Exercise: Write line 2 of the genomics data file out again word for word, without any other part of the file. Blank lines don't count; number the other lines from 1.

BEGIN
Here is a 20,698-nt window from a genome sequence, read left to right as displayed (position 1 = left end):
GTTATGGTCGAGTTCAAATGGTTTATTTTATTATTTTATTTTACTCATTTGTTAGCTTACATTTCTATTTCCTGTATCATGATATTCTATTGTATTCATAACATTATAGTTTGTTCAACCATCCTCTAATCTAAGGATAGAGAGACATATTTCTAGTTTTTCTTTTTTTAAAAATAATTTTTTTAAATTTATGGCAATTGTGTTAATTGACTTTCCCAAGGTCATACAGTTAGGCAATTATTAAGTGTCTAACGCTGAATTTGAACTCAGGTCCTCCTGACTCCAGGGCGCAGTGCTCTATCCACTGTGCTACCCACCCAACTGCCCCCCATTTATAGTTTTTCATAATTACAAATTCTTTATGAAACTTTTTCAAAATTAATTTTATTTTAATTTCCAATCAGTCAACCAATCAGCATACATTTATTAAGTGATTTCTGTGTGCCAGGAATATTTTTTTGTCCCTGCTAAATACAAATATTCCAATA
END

GTTATGGTCGAGTTCAAATGGTTTATTTTATTATTTTATTTTACTCATTTGTTAGCTTACATTTCTATTTCCTGTATCATGATATTCTATTGTATTCATAACATTATAGTTTGTTCAACCATCCTCTAATCTAAGGATAGAGAGACATATTTCTAGTTTTTCTTTTTTTAAAAATAATTTTTTTAAATTTATGGCAATTGTGTTAATTGACTTTCCCAAGGTCATACAGTTAGGCAATTATTAAGTGTCTAACGCTGAATTTGAACTCAGGTCCTCCTGACTCCAGGGCGCAGTGCTCTATCCACTGTGCTACCCACCCAACTGCCCCCCATTTATAGTTTTTCATAATTACAAATTCTTTATGAAACTTTTTCAAAATTAATTTTATTTTAATTTCCAATCAGTCAACCAATCAGCATACATTTATTAAGTGATTTCTGTGTGCCAGGAATATTTTTTTGTCCCTGCTAAATACAAATATTCCAATA